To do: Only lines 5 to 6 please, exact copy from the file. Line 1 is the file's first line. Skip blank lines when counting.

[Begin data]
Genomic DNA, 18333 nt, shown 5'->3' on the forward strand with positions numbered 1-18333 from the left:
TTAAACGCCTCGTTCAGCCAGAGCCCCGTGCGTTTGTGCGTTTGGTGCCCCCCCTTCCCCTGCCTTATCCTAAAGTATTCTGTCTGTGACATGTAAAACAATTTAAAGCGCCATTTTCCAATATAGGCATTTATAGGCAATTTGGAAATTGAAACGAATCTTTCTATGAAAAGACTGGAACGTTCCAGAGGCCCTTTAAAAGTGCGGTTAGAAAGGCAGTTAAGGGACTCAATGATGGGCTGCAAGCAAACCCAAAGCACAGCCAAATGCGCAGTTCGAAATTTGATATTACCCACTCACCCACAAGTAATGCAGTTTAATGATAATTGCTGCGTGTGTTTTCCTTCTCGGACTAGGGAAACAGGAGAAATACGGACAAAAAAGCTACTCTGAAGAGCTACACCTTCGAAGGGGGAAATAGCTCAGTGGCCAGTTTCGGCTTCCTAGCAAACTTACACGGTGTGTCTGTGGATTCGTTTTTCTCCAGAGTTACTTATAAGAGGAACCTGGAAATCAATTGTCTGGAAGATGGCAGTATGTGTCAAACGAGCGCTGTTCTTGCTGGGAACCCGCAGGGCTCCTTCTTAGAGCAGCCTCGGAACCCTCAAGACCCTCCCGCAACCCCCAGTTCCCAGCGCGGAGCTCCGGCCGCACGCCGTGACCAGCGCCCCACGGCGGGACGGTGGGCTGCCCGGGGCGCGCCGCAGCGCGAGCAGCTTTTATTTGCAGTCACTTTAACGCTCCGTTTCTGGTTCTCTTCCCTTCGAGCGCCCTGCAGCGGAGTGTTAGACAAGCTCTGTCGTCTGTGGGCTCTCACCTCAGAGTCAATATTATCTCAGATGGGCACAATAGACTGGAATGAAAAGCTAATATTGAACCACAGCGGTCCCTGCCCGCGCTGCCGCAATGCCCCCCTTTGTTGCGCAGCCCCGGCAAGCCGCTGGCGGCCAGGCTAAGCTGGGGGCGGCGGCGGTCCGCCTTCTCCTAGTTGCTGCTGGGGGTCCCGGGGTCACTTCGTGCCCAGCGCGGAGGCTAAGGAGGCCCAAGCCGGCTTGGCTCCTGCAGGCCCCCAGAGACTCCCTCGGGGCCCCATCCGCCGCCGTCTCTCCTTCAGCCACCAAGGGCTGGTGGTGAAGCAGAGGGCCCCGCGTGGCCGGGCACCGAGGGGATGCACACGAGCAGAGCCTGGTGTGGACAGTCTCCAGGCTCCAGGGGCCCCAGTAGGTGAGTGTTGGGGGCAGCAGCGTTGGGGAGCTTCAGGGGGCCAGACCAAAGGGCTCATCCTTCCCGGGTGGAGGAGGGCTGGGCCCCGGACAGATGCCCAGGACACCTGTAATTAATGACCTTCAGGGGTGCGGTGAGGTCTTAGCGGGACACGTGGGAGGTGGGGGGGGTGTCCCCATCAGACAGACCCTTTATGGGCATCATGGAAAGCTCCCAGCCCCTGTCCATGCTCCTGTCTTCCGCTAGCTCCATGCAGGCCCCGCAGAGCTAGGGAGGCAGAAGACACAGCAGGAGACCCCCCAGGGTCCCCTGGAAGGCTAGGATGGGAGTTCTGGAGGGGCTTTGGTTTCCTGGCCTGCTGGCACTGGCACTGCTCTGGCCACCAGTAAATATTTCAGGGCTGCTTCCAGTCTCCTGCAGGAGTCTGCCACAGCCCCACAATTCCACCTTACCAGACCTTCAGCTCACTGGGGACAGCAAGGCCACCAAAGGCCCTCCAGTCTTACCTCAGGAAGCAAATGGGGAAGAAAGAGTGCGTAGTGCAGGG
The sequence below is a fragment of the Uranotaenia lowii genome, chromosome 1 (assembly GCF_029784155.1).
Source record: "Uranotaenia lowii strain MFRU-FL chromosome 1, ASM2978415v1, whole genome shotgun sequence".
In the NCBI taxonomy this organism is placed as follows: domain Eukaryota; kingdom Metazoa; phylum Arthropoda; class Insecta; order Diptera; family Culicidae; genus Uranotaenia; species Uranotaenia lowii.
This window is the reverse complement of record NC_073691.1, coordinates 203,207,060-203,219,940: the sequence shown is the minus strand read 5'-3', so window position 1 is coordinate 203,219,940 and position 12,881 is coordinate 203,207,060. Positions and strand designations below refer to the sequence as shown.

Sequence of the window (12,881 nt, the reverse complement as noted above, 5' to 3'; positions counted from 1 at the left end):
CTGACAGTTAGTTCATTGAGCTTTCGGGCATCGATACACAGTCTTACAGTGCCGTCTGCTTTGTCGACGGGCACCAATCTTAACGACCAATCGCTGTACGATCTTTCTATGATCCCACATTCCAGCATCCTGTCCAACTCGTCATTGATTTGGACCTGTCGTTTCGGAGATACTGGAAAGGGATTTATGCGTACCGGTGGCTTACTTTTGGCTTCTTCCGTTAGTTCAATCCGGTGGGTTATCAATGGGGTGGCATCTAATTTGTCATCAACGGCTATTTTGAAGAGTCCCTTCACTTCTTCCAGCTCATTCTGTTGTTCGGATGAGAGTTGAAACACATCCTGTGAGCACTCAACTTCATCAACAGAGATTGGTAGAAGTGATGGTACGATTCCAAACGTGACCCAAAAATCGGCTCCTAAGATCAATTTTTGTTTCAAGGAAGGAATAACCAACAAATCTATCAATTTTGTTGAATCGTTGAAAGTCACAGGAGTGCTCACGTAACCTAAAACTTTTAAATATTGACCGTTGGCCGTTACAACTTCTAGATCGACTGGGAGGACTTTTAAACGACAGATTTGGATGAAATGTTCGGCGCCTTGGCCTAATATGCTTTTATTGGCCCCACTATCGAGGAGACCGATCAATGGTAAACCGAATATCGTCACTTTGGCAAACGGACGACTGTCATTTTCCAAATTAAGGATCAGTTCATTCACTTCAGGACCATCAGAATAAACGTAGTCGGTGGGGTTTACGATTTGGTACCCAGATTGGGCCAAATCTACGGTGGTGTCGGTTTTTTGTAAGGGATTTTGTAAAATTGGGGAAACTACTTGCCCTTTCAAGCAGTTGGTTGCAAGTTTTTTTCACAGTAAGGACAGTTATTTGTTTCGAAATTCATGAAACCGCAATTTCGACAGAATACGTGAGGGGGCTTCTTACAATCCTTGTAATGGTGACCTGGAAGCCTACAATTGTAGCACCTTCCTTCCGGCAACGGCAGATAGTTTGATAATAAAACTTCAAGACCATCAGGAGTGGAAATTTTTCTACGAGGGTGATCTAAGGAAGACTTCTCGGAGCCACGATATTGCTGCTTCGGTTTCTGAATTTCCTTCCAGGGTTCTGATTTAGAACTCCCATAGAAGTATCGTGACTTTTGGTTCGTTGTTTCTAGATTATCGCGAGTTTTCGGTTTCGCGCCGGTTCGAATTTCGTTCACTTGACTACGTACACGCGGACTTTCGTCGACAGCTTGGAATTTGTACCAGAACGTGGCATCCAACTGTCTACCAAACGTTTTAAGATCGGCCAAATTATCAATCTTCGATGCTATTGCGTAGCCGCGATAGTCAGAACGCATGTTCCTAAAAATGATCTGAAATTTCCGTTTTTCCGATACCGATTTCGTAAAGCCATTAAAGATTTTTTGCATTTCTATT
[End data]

In the NCBI taxonomy this organism is placed as follows: domain Eukaryota; kingdom Metazoa; phylum Arthropoda; class Insecta; order Diptera; family Culicidae; genus Uranotaenia; species Uranotaenia lowii.
This window is the reverse complement of record NC_073691.1, coordinates 203,207,060-203,219,940: the sequence shown is the minus strand read 5'-3', so window position 1 is coordinate 203,219,940 and position 12,881 is coordinate 203,207,060. Positions and strand designations below refer to the sequence as shown.